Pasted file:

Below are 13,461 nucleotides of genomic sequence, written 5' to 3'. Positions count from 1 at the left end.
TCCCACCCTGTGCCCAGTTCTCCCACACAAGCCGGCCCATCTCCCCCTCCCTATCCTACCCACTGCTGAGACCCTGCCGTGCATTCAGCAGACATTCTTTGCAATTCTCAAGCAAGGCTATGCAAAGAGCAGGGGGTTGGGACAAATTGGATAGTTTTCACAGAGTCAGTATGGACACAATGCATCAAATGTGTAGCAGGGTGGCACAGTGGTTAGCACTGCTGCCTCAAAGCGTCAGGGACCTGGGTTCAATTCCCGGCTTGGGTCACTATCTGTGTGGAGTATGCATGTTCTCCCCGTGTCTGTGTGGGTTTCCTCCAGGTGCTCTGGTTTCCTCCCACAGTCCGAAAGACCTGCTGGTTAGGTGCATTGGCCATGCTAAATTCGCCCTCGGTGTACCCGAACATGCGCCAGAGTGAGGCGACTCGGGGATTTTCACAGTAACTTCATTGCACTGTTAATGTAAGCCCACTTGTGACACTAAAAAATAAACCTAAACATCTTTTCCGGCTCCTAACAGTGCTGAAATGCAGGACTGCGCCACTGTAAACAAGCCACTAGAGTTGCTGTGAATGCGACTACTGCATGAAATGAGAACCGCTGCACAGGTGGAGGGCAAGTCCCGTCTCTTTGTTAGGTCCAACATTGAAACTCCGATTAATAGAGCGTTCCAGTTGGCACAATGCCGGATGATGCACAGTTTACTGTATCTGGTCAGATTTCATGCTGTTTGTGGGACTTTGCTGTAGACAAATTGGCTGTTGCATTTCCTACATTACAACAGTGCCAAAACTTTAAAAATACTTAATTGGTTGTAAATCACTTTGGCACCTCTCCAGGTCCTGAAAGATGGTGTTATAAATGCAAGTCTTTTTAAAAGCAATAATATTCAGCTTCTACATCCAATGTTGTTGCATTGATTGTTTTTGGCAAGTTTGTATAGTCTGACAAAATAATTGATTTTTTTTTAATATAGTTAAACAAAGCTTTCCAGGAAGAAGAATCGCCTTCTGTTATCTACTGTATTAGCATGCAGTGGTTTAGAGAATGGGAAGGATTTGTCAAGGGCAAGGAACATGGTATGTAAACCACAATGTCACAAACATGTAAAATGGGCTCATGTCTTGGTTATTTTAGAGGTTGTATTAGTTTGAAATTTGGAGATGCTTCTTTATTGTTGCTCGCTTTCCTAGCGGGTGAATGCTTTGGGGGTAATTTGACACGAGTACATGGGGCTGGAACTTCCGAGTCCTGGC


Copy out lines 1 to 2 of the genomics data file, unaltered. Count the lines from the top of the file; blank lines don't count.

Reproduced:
Below are 13,461 nucleotides of genomic sequence, written 5' to 3'. Positions count from 1 at the left end.
TCCCACCCTGTGCCCAGTTCTCCCACACAAGCCGGCCCATCTCCCCCTCCCTATCCTACCCACTGCTGAGACCCTGCCGTGCATTCAGCAGACATTCTTTGCAATTCTCAAGCAAGGCTATGCAAAGAGCAGGGGGTTGGGACAAATTGGATAGTTTTCACAGAGTCAGTATGGACACAATGCATCAAATGTGTAGCAGGGTGGCACAGTGGTTAGCACTGCTGCCTCAAAGCGTCAGGGACCTGGGTTCAATTCCCGGCTTGGGTCACTATCTGTGTGGAGTATGCATGTTCTCCCCGTGTCTGTGTGGGTTTCCTCCAGGTGCTCTGGTTTCCTCCCACAGTCCGAAAGACCTGCTGGTTAGGTGCATTGGCCATGCTAAATTCGCCCTCGGTGTACCCGAACATGCGCCAGAGTGAGGCGACTCGGGGATTTTCACAGTAACTTCATTGCACTGTTAATGTAAGCCCACTTGTGACACTAAAAAATAAACCTAAACATCTTTTCCGGCTCCTAACAGTGCTGAAATGCAGGACTGCGCCACTGTAAACAAGCCACTAGAGTTGCTGTGAATGCGACTACTGCATGAAATGAGAACCGCTGCACAGGTGGAGGGCAAGTCCCGTCTCTTTGTTAGGTCCAACATTGAAACTCCGATTAATAGAGCGTTCCAGTTGGCACAATGCCGGATGATGCACAGTTTACTGTATCTGGTCAGATTTCATGCTGTTTGTGGGACTTTGCTGTAGACAAATTGGCTGTTGCATTTCCTACATTACAACAGTGCCAAAACTTTAAAAATACTTAATTGGTTGTAAATCACTTTGGCACCTCTCCAGGTCCTGAAAGATGGTGTTATAAATGCAAGTCTTTTTAAAAGCAATAATATTCAGCTTCTACATCCAATGTTGTTGCATTGATTGTTTTTGGCAAGTTTGTATAGTCTGACAAAATAATTGATTTTTTTTTAATATAGTTAAACAAAGCTTTCCAGGAAGAAGAATCGCCTTCTGTTATCTACTGTATTAGCATGCAGTGGTTTAGAGAATGGGAAGGATTTGTCAAGGGCAAGGAACATGGTATGTAAACCACAATGTCACAAACATGTAAAATGGGCTCATGTCTTGGTTATTTTAGAGGTTGTATTAGTTTGAAATTTGGAGATGCTTCTTTATTGTTGCTCGCTTTCCTAGCGGGTGAATGCTTTGGGGGTAATTTGACACGAGTACATGGGGCTGGAACTTCCGAGTCCTGGC